Paris is easily the city, along with Berlin, that is best placed to welcome their talents.

Not only is it the “tech” capital of Europe, but Paris has for a long time been home to an exceptional talent pool in the industries of finance and consulting, as the heads of many of the world’s leading companies will testify.

To paraphrase the words of the Mayor of London Boris Johnson in 2012, when he offered to roll out the red carpet for those fleeing France, this time it would be “Welcome to Paris My Friends”.

But before rolling out the red carpet from London towards Paris we need to be able to create the same spirit of freedom, pragmatism, and optimism in Paris that has always existed in London.

We will not attract all the talent from the city with promises of stripping citizens of nationality, uncontrollable public deficit and fiscal instability, or the national preference for subsidized unemployment rather than subsidized employment.

So we would have to establish a different political leadership in France than the one that exists today.

Édouard Tétreau is a French essayist, columnist, and political and economic consultant. He is the Founder and Managing Partner of Mediafin.

This opinion article originally appeared in Le Figaro newspaper. CLICK HERE to view the original version.

 

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TRAVEL NEWS

Amber alert: Travellers to France warned of another busy weekend at UK ports

A week after chaotic scenes and 6-hour queues at the port of Dover, the British motoring organisation the AA has issued an amber traffic warning, and says it expects cross-Channel ports to be very busy once again this weekend as holidaymakers head to France.

Amber alert: Travellers to France warned of another busy weekend at UK ports

The AA issued the amber warning on Thursday for the whole of the UK, the first time that it has issued this type of warning in advance.

Roads across the UK are predicted to be extremely busy due to a combination of holiday getaways, several large sporting events and a rail strike – but the organisation said that it expected traffic to once again be very heavy around the port of Dover and the Channel Tunnel terminal at Folkestone.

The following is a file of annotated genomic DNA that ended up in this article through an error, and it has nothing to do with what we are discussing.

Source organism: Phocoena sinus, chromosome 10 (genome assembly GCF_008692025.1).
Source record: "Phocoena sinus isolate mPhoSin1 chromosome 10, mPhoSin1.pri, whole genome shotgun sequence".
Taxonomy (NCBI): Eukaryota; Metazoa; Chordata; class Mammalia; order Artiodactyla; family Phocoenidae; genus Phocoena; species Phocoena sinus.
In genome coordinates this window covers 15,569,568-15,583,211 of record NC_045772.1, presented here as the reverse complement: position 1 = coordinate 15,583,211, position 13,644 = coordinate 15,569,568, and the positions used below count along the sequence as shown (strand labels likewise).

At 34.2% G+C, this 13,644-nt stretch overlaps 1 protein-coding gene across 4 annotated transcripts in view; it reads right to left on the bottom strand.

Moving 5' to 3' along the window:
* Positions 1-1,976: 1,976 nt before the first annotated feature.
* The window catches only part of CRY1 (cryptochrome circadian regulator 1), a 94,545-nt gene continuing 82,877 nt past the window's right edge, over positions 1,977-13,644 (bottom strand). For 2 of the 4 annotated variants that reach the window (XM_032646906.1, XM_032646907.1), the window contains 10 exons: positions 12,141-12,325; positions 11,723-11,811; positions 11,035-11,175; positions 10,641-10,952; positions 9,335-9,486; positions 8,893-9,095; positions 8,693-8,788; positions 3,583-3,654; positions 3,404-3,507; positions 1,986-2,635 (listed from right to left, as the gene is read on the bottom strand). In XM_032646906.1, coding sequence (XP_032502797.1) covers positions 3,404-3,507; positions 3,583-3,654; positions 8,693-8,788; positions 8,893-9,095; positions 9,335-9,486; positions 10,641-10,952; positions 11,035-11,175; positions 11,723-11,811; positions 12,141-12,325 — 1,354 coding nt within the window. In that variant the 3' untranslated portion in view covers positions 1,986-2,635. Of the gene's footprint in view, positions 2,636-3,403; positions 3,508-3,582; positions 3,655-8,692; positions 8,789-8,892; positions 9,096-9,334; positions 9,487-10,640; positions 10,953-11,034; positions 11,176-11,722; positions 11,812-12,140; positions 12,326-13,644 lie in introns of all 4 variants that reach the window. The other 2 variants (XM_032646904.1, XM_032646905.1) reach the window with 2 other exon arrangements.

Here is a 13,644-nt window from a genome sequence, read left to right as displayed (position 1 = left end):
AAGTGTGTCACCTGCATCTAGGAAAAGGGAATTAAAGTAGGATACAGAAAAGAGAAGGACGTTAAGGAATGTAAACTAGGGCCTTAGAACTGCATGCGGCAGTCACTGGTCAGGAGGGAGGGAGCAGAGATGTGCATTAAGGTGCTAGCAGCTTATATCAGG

Last weekend there was gridlock in southern England and passengers heading to France enduring waits of more than six hours at Dover, and four hours at Folkestone.

The AA said that while it doesn’t expect quite this level of chaos to be repeated, congestion was still expected around Dover and Folkestone.

On Thursday ferry operator DFDS was advising passengers to allow two hours to get through check-in and border controls, while at Folkestone, the Channel Tunnel operators only said there was a “slightly longer than usual” wait for border controls.

In both cases, passengers who miss their booked train or ferry while in the queue will be accommodated on the next available crossing with no extra charge.

Last weekend was the big holiday ‘getaway’ weekend as schools broke up, and a technical fault meant that some of the French border control team were an hour late to work, adding to the chaos. 

But the underlying problems remain – including extra checks needed in the aftermath of Brexit, limited space for French passport control officers at Dover and long lorry queues on the motorway heading to Folkestone.

OPINION UK-France travel crisis will only be solved when the British get real about Brexit

The port of Dover expects 140,000 passengers, 45,000 cars and 18,000 freight vehicles between Thursday and Sunday, and queues were already starting to build on Thursday morning.